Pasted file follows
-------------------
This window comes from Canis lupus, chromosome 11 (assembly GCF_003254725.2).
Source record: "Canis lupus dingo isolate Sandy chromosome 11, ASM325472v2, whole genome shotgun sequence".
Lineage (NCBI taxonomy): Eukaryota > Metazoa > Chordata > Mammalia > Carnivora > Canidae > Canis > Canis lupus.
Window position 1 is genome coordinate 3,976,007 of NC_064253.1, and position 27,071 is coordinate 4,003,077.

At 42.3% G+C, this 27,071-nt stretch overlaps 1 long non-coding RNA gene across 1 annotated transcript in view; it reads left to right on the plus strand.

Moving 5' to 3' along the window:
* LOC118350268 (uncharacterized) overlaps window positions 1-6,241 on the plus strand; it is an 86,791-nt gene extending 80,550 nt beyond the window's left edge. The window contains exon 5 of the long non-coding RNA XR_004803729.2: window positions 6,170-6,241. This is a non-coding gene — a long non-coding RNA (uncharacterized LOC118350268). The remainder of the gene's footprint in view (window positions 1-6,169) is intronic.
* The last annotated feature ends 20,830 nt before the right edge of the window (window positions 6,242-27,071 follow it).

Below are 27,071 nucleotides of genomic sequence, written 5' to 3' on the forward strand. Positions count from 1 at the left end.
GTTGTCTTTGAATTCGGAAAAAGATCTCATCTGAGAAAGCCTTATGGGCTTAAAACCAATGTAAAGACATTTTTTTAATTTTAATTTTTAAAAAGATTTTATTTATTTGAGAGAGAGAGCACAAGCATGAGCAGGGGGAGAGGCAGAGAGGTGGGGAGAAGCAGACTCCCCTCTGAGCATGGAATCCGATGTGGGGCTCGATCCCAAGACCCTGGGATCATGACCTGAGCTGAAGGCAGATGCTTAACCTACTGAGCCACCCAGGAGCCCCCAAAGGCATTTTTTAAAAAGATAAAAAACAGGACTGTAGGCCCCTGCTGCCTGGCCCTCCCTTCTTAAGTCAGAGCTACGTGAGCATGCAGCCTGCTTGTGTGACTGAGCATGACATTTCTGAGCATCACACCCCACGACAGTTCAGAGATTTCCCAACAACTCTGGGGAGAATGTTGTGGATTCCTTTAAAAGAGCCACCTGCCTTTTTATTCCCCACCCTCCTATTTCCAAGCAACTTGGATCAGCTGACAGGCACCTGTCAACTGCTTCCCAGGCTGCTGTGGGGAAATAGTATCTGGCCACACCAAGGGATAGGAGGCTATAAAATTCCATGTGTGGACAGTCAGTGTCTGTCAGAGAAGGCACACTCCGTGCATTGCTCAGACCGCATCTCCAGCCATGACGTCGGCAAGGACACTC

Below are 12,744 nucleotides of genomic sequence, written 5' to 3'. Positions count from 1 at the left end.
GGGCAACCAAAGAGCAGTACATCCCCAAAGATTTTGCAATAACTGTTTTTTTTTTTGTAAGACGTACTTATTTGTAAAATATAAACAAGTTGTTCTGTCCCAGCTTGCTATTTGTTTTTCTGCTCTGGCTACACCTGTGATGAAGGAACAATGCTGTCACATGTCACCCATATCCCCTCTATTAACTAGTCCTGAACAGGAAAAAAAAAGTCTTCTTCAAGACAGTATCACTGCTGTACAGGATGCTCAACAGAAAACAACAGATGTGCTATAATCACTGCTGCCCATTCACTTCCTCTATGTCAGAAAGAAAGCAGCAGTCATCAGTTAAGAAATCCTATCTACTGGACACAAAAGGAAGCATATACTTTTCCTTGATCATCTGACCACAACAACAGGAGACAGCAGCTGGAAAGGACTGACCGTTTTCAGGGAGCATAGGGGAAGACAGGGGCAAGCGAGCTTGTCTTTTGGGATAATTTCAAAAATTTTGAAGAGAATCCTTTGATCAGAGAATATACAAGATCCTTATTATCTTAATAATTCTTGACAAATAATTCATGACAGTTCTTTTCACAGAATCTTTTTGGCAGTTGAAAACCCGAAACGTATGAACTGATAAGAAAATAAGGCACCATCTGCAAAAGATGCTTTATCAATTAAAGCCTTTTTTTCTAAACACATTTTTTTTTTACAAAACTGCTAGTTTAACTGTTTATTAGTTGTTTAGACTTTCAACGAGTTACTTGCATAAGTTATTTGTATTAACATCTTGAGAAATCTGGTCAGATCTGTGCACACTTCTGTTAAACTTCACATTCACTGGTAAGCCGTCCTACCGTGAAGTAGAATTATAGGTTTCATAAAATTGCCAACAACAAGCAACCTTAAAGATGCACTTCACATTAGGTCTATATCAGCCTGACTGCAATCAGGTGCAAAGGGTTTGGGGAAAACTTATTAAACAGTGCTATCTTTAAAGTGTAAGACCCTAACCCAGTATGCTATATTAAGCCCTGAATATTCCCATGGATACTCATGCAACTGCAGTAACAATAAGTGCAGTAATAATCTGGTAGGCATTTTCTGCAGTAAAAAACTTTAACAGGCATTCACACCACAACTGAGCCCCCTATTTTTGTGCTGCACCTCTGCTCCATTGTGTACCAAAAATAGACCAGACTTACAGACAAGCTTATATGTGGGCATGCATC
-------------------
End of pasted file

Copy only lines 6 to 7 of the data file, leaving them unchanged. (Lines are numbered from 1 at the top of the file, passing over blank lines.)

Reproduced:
Moving 5' to 3' along the window:
* LOC118350268 (uncharacterized) overlaps window positions 1-6,241 on the plus strand; it is an 86,791-nt gene extending 80,550 nt beyond the window's left edge. The window contains exon 5 of the long non-coding RNA XR_004803729.2: window positions 6,170-6,241. This is a non-coding gene — a long non-coding RNA (uncharacterized LOC118350268). The remainder of the gene's footprint in view (window positions 1-6,169) is intronic.